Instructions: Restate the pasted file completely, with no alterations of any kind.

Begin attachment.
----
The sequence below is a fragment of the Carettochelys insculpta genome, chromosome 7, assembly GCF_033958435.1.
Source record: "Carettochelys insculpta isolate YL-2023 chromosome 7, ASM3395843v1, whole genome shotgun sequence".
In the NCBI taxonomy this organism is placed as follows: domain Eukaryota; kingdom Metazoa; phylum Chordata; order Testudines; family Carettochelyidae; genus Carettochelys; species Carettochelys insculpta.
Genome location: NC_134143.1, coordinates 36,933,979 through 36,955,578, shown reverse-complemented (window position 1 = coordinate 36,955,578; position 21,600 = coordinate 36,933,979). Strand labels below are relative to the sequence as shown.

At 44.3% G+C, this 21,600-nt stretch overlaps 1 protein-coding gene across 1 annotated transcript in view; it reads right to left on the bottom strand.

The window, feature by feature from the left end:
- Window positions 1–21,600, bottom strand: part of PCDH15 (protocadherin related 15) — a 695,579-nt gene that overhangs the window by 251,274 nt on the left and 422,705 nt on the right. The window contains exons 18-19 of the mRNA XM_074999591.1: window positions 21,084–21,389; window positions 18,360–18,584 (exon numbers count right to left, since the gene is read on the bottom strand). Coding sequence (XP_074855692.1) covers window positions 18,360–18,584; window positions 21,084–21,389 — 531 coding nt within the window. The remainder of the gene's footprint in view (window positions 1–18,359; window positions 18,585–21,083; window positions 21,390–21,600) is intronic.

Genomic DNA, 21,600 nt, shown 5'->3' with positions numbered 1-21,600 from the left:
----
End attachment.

The sequence below is a fragment of the Carettochelys insculpta genome, chromosome 7, assembly GCF_033958435.1.
Source record: "Carettochelys insculpta isolate YL-2023 chromosome 7, ASM3395843v1, whole genome shotgun sequence".
In the NCBI taxonomy this organism is placed as follows: domain Eukaryota; kingdom Metazoa; phylum Chordata; order Testudines; family Carettochelyidae; genus Carettochelys; species Carettochelys insculpta.
Genome location: NC_134143.1, coordinates 36,933,979 through 36,955,578, shown reverse-complemented (window position 1 = coordinate 36,955,578; position 21,600 = coordinate 36,933,979). Strand labels below are relative to the sequence as shown.

At 44.3% G+C, this 21,600-nt stretch overlaps 1 protein-coding gene across 1 annotated transcript in view; it reads right to left on the bottom strand.

The window, feature by feature from the left end:
- Window positions 1–21,600, bottom strand: part of PCDH15 (protocadherin related 15) — a 695,579-nt gene that overhangs the window by 251,274 nt on the left and 422,705 nt on the right. The window contains exons 18-19 of the mRNA XM_074999591.1: window positions 21,084–21,389; window positions 18,360–18,584 (exon numbers count right to left, since the gene is read on the bottom strand). Coding sequence (XP_074855692.1) covers window positions 18,360–18,584; window positions 21,084–21,389 — 531 coding nt within the window. The remainder of the gene's footprint in view (window positions 1–18,359; window positions 18,585–21,083; window positions 21,390–21,600) is intronic.

Genomic DNA, 21,600 nt, shown 5'->3' with positions numbered 1-21,600 from the left: